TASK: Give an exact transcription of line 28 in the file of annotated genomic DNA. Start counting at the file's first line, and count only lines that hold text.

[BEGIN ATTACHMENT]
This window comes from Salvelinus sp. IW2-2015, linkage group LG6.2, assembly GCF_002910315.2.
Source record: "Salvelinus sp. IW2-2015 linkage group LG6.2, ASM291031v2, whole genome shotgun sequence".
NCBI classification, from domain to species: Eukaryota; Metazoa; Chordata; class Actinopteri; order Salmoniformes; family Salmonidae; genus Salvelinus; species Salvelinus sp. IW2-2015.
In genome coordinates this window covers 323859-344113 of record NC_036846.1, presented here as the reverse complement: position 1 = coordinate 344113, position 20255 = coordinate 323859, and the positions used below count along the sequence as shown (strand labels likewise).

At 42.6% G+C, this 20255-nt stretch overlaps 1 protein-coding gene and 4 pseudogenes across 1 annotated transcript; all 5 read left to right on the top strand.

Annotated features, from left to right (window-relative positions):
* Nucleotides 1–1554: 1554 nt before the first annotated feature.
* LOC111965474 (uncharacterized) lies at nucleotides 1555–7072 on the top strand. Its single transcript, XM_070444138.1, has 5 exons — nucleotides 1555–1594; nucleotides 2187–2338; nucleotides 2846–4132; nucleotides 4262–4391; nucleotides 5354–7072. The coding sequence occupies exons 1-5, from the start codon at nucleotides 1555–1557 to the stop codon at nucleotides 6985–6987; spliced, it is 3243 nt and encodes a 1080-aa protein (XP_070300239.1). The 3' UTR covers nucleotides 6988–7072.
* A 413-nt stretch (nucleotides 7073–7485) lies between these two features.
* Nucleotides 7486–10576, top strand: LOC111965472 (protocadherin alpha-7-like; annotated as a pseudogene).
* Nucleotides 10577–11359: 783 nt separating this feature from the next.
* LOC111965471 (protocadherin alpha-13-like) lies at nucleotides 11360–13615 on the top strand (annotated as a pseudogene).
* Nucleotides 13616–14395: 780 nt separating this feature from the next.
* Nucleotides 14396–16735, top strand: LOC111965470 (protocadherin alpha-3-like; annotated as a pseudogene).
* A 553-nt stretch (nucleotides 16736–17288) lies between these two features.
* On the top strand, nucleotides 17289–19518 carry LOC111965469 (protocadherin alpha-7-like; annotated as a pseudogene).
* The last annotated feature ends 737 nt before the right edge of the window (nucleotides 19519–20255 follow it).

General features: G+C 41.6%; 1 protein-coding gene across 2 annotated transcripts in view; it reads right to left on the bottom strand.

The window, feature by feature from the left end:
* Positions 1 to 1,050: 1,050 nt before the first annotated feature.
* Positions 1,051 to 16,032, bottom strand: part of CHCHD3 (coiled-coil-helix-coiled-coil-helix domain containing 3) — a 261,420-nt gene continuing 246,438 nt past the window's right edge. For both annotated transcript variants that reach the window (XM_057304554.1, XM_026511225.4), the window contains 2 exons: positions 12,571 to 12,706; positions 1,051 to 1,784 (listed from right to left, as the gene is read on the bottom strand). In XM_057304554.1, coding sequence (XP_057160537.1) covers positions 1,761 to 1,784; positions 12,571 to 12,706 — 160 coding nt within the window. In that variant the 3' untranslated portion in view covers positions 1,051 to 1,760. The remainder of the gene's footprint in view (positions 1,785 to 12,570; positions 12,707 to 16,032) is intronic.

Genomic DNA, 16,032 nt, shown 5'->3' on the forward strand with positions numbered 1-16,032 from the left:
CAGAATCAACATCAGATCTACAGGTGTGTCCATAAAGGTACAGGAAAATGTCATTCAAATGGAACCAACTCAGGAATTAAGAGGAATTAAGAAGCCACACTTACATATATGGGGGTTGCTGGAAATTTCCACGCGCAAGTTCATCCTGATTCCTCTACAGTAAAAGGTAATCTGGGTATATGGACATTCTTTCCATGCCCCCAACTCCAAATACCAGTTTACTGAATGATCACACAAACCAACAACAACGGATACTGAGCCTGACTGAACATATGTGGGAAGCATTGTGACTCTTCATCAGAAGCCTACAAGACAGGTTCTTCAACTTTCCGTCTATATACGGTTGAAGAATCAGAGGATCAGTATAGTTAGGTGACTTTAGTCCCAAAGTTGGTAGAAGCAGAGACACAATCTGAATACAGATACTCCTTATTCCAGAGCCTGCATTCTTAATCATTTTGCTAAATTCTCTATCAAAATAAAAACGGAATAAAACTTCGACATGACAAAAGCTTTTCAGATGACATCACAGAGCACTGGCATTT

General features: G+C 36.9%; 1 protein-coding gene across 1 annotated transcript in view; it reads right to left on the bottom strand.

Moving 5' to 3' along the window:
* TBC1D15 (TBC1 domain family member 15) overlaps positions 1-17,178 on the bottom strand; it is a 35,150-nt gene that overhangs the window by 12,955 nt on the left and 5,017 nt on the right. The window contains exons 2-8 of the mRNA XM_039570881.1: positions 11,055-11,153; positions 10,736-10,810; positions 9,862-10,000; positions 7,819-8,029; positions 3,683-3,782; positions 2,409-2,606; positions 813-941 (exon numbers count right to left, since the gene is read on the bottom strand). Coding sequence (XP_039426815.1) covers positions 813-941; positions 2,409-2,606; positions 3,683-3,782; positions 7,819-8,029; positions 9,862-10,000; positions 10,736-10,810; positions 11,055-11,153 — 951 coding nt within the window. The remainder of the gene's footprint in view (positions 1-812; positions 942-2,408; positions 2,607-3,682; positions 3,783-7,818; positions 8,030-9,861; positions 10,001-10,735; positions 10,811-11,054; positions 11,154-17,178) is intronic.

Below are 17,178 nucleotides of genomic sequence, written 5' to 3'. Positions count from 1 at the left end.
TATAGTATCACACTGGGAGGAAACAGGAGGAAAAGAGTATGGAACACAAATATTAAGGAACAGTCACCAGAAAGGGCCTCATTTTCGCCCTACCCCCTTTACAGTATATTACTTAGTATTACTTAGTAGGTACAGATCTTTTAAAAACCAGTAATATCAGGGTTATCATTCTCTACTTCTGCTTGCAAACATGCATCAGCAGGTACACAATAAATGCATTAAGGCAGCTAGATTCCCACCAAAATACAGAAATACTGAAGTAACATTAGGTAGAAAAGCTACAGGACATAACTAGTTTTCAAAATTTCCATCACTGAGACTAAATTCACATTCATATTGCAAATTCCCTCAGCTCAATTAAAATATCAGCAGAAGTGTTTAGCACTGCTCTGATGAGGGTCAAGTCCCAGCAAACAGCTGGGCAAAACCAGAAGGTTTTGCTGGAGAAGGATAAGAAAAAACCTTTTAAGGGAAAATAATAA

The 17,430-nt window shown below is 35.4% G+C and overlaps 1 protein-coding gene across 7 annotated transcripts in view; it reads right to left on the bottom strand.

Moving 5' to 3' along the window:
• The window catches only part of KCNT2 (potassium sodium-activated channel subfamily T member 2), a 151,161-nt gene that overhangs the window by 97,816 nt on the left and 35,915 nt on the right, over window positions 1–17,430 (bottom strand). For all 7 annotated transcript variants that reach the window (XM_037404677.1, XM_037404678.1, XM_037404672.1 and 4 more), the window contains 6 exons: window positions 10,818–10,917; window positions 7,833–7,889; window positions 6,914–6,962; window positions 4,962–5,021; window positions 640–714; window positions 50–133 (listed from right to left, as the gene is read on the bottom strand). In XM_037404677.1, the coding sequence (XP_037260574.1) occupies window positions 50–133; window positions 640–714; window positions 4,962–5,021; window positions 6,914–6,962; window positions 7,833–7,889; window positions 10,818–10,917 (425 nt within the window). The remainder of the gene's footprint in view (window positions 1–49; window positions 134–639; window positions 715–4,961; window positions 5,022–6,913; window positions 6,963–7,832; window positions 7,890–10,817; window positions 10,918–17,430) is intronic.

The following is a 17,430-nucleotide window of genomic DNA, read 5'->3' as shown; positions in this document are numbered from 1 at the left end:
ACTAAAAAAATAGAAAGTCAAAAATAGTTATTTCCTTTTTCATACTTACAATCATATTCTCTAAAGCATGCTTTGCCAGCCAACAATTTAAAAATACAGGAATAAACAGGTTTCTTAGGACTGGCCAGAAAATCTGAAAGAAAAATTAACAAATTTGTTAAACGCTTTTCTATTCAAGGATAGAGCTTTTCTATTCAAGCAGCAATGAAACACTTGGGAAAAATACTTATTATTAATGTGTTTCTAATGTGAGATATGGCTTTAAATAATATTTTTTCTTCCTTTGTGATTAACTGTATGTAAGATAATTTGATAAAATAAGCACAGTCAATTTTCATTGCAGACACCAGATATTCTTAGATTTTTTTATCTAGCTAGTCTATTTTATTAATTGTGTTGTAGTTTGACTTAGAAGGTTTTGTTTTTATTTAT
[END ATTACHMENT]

TATAGTATCACACTGGGAGGAAACAGGAGGAAAAGAGTATGGAACACAAATATTAAGGAACAGTCACCAGAAAGGGCCTCATTTTCGCCCTACCCCCTTTACAGTATATTACTTAGTATTACTTAGTAGGTACAGATCTTTTAAAAACCAGTAATATCAGGGTTATCATTCTCTACTTCTGCTTGCAAACATGCATCAGCAGGTACACAATAAATGCATTAAGGCAGCTAGATTCCCACCAAAATACAGAAATACTGAAGTAACATTAGGTAGAAAAGCTACAGGACATAACTAGTTTTCAAAATTTCCATCACTGAGACTAAATTCACATTCATATTGCAAATTCCCTCAGCTCAATTAAAATATCAGCAGAAGTGTTTAGCACTGCTCTGATGAGGGTCAAGTCCCAGCAAACAGCTGGGCAAAACCAGAAGGTTTTGCTGGAGAAGGATAAGAAAAAACCTTTTAAGGGAAAATAATAA